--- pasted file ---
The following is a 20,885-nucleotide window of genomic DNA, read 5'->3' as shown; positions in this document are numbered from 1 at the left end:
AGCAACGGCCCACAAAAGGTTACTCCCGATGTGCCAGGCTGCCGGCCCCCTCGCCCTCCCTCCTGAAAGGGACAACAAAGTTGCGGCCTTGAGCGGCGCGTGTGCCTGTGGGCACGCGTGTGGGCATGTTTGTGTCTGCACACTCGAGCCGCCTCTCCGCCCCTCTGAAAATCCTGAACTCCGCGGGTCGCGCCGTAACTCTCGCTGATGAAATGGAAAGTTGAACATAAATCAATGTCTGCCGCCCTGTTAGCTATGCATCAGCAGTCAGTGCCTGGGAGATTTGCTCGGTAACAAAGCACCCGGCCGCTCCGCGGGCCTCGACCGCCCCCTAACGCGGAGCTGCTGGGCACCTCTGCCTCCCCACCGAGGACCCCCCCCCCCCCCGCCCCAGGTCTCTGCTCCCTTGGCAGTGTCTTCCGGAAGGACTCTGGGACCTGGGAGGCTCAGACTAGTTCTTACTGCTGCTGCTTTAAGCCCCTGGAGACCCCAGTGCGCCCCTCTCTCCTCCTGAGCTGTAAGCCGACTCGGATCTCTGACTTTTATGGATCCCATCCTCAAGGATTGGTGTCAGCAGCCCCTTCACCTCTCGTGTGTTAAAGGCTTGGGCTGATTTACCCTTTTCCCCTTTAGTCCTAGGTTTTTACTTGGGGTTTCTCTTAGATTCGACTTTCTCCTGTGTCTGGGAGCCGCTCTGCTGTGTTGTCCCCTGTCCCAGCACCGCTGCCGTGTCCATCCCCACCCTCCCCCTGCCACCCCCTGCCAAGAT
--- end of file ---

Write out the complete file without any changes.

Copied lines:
The following is a 20,885-nucleotide window of genomic DNA, read 5'->3' as shown; positions in this document are numbered from 1 at the left end:
AGCAACGGCCCACAAAAGGTTACTCCCGATGTGCCAGGCTGCCGGCCCCCTCGCCCTCCCTCCTGAAAGGGACAACAAAGTTGCGGCCTTGAGCGGCGCGTGTGCCTGTGGGCACGCGTGTGGGCATGTTTGTGTCTGCACACTCGAGCCGCCTCTCCGCCCCTCTGAAAATCCTGAACTCCGCGGGTCGCGCCGTAACTCTCGCTGATGAAATGGAAAGTTGAACATAAATCAATGTCTGCCGCCCTGTTAGCTATGCATCAGCAGTCAGTGCCTGGGAGATTTGCTCGGTAACAAAGCACCCGGCCGCTCCGCGGGCCTCGACCGCCCCCTAACGCGGAGCTGCTGGGCACCTCTGCCTCCCCACCGAGGACCCCCCCCCCCCCCGCCCCAGGTCTCTGCTCCCTTGGCAGTGTCTTCCGGAAGGACTCTGGGACCTGGGAGGCTCAGACTAGTTCTTACTGCTGCTGCTTTAAGCCCCTGGAGACCCCAGTGCGCCCCTCTCTCCTCCTGAGCTGTAAGCCGACTCGGATCTCTGACTTTTATGGATCCCATCCTCAAGGATTGGTGTCAGCAGCCCCTTCACCTCTCGTGTGTTAAAGGCTTGGGCTGATTTACCCTTTTCCCCTTTAGTCCTAGGTTTTTACTTGGGGTTTCTCTTAGATTCGACTTTCTCCTGTGTCTGGGAGCCGCTCTGCTGTGTTGTCCCCTGTCCCAGCACCGCTGCCGTGTCCATCCCCACCCTCCCCCTGCCACCCCCTGCCAAGAT